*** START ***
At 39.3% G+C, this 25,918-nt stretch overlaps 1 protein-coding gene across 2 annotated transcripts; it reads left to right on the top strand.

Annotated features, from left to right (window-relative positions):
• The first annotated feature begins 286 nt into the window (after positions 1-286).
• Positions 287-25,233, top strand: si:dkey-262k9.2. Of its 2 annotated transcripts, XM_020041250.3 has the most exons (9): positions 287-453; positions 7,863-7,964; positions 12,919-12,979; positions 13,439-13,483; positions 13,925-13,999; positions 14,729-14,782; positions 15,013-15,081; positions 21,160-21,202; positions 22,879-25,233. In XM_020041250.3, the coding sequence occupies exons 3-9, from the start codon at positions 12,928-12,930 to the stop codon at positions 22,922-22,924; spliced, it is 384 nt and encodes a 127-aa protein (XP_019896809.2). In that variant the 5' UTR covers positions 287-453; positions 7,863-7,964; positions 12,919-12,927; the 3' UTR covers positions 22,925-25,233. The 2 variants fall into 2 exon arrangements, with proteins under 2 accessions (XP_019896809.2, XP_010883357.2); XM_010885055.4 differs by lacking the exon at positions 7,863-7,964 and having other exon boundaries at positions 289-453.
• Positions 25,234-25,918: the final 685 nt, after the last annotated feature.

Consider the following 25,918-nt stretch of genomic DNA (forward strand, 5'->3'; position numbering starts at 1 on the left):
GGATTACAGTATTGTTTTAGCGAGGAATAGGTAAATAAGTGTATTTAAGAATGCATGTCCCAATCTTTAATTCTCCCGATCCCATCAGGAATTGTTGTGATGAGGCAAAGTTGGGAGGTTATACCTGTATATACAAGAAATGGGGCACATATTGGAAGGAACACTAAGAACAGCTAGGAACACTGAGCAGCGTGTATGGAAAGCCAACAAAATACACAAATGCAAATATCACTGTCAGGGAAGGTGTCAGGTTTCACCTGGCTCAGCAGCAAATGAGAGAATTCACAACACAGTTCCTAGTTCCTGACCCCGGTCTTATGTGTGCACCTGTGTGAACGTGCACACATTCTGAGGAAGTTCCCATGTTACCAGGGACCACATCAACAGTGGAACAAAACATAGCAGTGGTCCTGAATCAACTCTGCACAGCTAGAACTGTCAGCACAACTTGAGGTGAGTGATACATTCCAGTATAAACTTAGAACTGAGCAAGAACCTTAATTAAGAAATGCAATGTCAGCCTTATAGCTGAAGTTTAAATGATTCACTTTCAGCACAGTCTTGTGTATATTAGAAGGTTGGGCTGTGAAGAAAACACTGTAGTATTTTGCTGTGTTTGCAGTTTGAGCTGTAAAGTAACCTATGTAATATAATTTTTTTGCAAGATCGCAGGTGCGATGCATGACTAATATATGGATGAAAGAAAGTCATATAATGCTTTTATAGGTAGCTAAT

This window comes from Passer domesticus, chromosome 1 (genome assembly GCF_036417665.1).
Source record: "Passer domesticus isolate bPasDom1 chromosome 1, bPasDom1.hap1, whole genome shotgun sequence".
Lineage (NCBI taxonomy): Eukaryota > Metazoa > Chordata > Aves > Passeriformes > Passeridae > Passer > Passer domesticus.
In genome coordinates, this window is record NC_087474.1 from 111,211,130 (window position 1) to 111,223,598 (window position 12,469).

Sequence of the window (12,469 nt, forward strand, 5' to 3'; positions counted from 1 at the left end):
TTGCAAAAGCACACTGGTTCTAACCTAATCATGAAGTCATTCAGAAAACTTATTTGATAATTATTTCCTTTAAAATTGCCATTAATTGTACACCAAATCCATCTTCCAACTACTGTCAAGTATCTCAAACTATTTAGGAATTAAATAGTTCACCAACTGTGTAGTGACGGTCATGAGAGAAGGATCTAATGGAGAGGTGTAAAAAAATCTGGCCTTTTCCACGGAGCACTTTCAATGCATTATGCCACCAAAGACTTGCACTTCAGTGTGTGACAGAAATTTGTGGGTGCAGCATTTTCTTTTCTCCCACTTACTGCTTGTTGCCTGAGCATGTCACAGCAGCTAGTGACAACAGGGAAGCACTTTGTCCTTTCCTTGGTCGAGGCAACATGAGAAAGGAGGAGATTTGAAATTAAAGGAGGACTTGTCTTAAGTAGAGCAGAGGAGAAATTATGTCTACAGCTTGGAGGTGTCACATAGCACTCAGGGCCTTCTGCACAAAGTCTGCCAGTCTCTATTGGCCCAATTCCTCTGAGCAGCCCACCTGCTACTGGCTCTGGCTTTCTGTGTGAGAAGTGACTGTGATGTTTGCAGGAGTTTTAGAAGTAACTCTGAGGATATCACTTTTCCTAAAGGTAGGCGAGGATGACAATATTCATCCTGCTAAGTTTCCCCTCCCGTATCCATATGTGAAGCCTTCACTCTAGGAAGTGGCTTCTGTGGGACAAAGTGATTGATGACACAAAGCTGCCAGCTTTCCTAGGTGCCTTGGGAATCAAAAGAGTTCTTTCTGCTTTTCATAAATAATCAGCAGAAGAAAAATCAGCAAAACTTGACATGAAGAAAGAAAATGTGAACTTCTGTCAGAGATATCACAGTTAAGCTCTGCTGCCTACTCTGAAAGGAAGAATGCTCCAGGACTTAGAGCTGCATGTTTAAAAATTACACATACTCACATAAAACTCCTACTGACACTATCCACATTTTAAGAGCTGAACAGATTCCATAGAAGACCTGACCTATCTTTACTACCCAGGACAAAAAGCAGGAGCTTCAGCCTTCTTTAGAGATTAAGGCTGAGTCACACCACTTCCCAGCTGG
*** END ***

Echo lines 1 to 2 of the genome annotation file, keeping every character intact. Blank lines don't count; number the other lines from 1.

At 39.3% G+C, this 25,918-nt stretch overlaps 1 protein-coding gene across 2 annotated transcripts; it reads left to right on the top strand.

Annotated features, from left to right (window-relative positions):